Vastushastra book cover
context information

Vastushastra (वास्तुशास्त्र, vāstuśāstra) refers to the ancient Indian science (shastra) of architecture (vastu), dealing with topics such architecture, sculpture, town-building, fort building and various other constructions. Vastu also deals with the philosophy of the architectural relation with the cosmic universe.

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In Jainism

General definition (in Jainism)

Source: Een Kritische Studie Van Svayambhūdeva’s Paümacariu

Mālyavān (माल्यवान्) participated in the war between Rāma and Rāvaṇa, on the side of the latter, as mentioned in Svayambhūdeva’s Paumacariu (Padmacarita, Paumacariya or Rāmāyaṇapurāṇa) chapter 57ff. Svayambhū or Svayambhūdeva (8th or 9th century) was a Jain householder who probably lived in Karnataka. His work recounts the popular Rāma story as known from the older work Rāmāyaṇa (written by Vālmīki). Various chapters [mentioning Mālyavān] are dedicated to the humongous battle whose armies (known as akṣauhiṇīs) consisted of millions of soldiers, horses and elephants, etc.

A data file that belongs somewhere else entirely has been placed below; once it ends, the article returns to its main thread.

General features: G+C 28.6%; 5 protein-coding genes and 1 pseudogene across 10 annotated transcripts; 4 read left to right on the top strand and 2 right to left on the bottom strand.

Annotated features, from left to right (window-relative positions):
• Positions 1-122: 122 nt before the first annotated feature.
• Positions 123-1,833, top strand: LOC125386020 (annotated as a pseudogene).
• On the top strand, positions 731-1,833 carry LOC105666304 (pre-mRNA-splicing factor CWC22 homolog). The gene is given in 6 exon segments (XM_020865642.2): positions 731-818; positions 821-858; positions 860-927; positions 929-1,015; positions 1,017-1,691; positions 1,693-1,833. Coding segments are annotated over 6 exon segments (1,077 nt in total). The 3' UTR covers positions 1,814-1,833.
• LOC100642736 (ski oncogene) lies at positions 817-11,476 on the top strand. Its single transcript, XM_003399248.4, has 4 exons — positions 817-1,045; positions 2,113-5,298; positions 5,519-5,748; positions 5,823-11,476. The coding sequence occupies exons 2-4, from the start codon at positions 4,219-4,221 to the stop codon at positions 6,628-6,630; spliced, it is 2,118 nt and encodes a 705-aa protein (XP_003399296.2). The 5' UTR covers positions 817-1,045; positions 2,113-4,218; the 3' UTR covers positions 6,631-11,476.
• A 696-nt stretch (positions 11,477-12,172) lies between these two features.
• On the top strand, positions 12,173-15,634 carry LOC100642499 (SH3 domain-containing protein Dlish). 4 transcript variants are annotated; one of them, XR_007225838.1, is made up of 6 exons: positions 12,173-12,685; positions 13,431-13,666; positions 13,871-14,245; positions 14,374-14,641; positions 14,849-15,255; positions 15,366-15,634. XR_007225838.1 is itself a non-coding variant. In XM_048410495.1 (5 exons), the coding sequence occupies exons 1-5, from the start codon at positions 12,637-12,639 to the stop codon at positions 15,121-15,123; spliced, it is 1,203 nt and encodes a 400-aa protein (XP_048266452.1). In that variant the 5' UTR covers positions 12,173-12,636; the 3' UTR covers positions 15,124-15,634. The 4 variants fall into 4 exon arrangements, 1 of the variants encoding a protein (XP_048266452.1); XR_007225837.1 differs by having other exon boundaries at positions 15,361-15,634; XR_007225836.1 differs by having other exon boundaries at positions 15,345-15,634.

General definition book cover
context information

Jainism is an Indian religion of Dharma whose doctrine revolves around harmlessness (ahimsa) towards every living being. The two major branches (Digambara and Svetambara) of Jainism stimulate self-control (or, shramana, ‘self-reliance’) and spiritual development through a path of peace for the soul to progess to the ultimate goal.